Item description for Questions of Style: Literary Societies and Literary Journals in Modern China, 1911-1937 (China Studies, 2) by Michel Hockx, Lessie Jones Little, Jerry Pinkney, Richard Pevear, Simon Perry, Esther Beaton, Arthur Nersesian & Scott Silsby...
Dealing with the central issue of style in literature, this groundbreaking study is a must for sinologists, but also for all students of comparative literature.
Michel Hockx takes as a point of departure the observation that most writers of the Republican period adhered to a distinctly traditional practice of gathering in literary societies, while at the same time displaying a marked preference for publishing their works through the modern medium of the literary journal.
The first part of the book analyses different types of societies and their journals. The case studies in part two convey the wider impact of literary collectives and journal publications on literary practice.
Convincingly breaking with the 'May Fourth' paradigm, the author proposes a radically new way of understanding the relationship between New Literature and other styles of modern Chinese writing.
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Restoring Other Styles in Modern Chinese Literature Apr 29, 2005
Restoring Other Styles in Modern Chinese Literature Michel Hockx. _Questions of Style: Literary Societies and Literary Journals in Modern China, 1911-1937_. (China Studies, 2) Brill Academic Publishers, April 1, 2003. x + 310-pp. $69 (hardcover). ISBN: 9004129154 Reviewed by: Yuxin Ma, Dept. of History, Armstrong Atlantic State University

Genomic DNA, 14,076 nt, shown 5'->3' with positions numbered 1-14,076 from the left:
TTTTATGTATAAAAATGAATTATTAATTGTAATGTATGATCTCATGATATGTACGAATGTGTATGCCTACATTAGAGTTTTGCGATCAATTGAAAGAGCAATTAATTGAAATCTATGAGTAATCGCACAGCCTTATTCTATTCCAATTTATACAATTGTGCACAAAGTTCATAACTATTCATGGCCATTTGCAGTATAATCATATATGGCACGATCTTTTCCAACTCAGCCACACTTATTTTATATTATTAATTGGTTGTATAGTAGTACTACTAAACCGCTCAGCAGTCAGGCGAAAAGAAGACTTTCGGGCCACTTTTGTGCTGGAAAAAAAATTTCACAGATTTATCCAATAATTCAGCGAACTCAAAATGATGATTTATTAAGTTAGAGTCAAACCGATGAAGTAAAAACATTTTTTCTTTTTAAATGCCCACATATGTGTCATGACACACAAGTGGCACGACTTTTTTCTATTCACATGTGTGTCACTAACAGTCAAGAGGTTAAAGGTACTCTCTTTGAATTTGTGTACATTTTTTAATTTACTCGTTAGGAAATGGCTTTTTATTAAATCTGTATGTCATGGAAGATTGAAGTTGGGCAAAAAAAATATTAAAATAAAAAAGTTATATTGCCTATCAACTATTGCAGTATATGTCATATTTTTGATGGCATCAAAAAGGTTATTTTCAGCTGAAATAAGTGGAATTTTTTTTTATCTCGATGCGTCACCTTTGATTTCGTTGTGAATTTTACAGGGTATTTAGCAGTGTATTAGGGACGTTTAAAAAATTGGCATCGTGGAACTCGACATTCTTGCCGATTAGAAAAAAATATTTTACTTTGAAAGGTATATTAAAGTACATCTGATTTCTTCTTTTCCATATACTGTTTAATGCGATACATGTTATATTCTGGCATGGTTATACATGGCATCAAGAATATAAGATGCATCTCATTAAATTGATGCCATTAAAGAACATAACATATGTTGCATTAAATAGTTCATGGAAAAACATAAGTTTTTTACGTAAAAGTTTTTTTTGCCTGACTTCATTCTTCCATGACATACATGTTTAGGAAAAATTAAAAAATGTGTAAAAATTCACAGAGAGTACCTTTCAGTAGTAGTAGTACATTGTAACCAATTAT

A major breakthrough of Hockx in this book is that he studies the literary production in Republican China by exploring the activities of the people involved in literary production rather than analyzing the texts they produced (6). Hockx examines sources and material which are often considered `non-literary.' He argues that in the literary production process, literary journals and societies constructed alternative literary practices in which competition and aggression rather than cooperation and tolerance were the norm. There are eight chapters in this book, with Chapter 1 as the introduction and Chapter 8 the conclusion. Chapter 2-4 studies modern literary societies, literary journals, and the aesthetic dimensions of those journals. Chapter 5-7 studies various alternative styles to the "New Literature," such as Liu Bannong's new poetry and Zeng Jinke's abusive criticism, and the role of censorship in establishing literary cannon and value. Hockx argues the practices of literary societies and of journal publication in China in 1911-37 were particular of time and place. He defines his project as addressing the issue of "how did literary community establish and maintain distinctions, between itself and other communities, and amongst its members." On the one hand, he finds in modern literary societies the continuity of traditional literary societies, which employed different strategies to cordon off a relatively independent literary field; on the other hand, he argues that modern literary societies engaged in new practices-editing and publishing literary journals. He examines how the term wenxue was redefined in 1911-1937 with an emphasis on the academic credentials of writing. Hockx notices two distinctive features of modern literary societies: first, those societies were more professionalized-their members involved in publishing industry; second, those societies were more specialized-they took the literary field as their main sphere of activity. Hockx argues for the literary autonomy in 1911-37-literary community was able to withstand or redirect political influences, which suggests the existence of a literary public space. Hockx takes literary journal as a product of modern print culture, a meeting place where members of literary societies "meet" each other. He finds in literary journals a variety of styles that often transgress the boundaries between traditional literature, popular literature and the New Literature. Hockx's definition of "style" not only refers to language, content and form, but also to life style. He finds there were distinguished styles among rivaling groups, as well as within publications, and argues that the mixture of the personal, the societal, and the textual was essential to the reconstruction of literary styles of the Republican period (30). Hockx questions the canonization of the New Literature (the politically progressive writings) as the May Fourth style, arguing that the New Literature must be seen "as but one style of modern Chinese writing, coexisting and competing with other styles throughout the prewar decades."(5) He points out that even the style of the New Literature itself is much less of a unity. By studying Liu Bannong's alternative styles in his early writing career and his later conversion to the New Culture Style, Hockx finds in Liu "a self-conscious process of limiting one's choice of new possibilities to those considered most suitable by the intellectual leadership of the [Literary] Revolution." (160). Hockx argues that the New Literature paradigm was never the dominant form it was supposed to be within the Modern Chinese literary field. For example, new poets' predilection for free verse and prose poetry was repeatedly countered with a call for a return to "national forms" (186). One contribution of this book is that Hockx resurrects Zeng Jingke and his journal Xin Shidai in the Shanghai literary scene in the 1930s. Zeng Jinke's style was categorized as "abusive criticism." Hockx recaptures the ambivalence of abusive criticism in Republican-era: on the one hand, abusive criticism was "deplored and considered distasteful;" on the other hand, "virtually all literary figures of the time employed it regularly as part of their critical vocabulary" (190). He argues that ad hominem criticism was an alternative style to the New Literature in the 1930s, representing a mixture of modern and traditional elements (221). Viewing censorship as a central part of literary practices, Hockx brings up an inspiring and convincing point by arguing that the censorship in the 1930s was not simply a repressive governmental measure, but rather the result of negotiation and interactions between literary community and the state agents within the literary fields (236). He finds the arrival of censors on the Shanghai literary scene in the 1930s caused the literary community to close ranks and demonstrate its ability to "refract" those political forces, bringing them as much as possible in line with the principles of the relatively autonomous literary field. Throughout the book, Hockx argues that literature is "an independent, non-political, culturally valuable activity" (244). I find the literary autonomy-literary community was able to withstand or redirect political influences- suggested by Hockx is worth further investigating. Although literary societies and their journals had certain agency in their literary practices in 1911-37, it is hard to imagine that such agency was not checked by political forces, especially under the reinforced central government in the Nanjing decade.